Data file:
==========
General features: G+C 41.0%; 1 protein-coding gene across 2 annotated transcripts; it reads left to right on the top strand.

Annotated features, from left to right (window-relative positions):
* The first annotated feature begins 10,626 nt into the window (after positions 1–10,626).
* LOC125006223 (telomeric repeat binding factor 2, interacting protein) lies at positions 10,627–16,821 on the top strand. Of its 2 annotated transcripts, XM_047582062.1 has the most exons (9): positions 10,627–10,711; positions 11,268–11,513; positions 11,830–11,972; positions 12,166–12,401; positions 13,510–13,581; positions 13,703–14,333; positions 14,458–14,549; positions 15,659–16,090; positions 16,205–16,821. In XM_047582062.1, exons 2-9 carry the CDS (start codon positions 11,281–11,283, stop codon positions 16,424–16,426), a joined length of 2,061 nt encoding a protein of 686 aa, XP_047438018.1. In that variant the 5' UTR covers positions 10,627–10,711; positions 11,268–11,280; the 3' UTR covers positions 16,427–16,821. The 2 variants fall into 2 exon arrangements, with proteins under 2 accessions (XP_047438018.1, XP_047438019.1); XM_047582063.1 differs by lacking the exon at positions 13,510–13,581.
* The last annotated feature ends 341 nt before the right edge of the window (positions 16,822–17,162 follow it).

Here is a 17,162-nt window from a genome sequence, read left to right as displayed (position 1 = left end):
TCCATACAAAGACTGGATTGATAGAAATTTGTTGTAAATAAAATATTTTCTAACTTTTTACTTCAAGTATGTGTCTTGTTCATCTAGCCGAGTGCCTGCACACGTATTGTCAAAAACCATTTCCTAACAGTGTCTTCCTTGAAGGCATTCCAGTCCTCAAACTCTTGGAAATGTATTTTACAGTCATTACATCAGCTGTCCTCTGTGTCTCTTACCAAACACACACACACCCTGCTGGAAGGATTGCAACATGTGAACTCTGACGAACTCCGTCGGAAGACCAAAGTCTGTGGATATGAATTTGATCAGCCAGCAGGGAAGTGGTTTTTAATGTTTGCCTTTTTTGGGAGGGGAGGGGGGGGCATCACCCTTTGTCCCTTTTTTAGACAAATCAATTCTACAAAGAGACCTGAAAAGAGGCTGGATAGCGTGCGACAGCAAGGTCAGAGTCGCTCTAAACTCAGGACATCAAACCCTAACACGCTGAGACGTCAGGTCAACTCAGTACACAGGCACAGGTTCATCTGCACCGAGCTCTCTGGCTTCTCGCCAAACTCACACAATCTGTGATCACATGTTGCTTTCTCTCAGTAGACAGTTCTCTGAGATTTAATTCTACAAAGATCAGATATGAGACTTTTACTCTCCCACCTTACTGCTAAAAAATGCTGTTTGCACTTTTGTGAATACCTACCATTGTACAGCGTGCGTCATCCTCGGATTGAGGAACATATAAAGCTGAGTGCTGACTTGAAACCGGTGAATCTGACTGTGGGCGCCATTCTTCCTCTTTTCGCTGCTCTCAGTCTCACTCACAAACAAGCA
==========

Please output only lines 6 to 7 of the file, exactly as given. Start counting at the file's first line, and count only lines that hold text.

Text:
Here is a 17,162-nt window from a genome sequence, read left to right as displayed (position 1 = left end):
TCCATACAAAGACTGGATTGATAGAAATTTGTTGTAAATAAAATATTTTCTAACTTTTTACTTCAAGTATGTGTCTTGTTCATCTAGCCGAGTGCCTGCACACGTATTGTCAAAAACCATTTCCTAACAGTGTCTTCCTTGAAGGCATTCCAGTCCTCAAACTCTTGGAAATGTATTTTACAGTCATTACATCAGCTGTCCTCTGTGTCTCTTACCAAACACACACACACCCTGCTGGAAGGATTGCAACATGTGAACTCTGACGAACTCCGTCGGAAGACCAAAGTCTGTGGATATGAATTTGATCAGCCAGCAGGGAAGTGGTTTTTAATGTTTGCCTTTTTTGGGAGGGGAGGGGGGGGCATCACCCTTTGTCCCTTTTTTAGACAAATCAATTCTACAAAGAGACCTGAAAAGAGGCTGGATAGCGTGCGACAGCAAGGTCAGAGTCGCTCTAAACTCAGGACATCAAACCCTAACACGCTGAGACGTCAGGTCAACTCAGTACACAGGCACAGGTTCATCTGCACCGAGCTCTCTGGCTTCTCGCCAAACTCACACAATCTGTGATCACATGTTGCTTTCTCTCAGTAGACAGTTCTCTGAGATTTAATTCTACAAAGATCAGATATGAGACTTTTACTCTCCCACCTTACTGCTAAAAAATGCTGTTTGCACTTTTGTGAATACCTACCATTGTACAGCGTGCGTCATCCTCGGATTGAGGAACATATAAAGCTGAGTGCTGACTTGAAACCGGTGAATCTGACTGTGGGCGCCATTCTTCCTCTTTTCGCTGCTCTCAGTCTCACTCACAAACAAGCA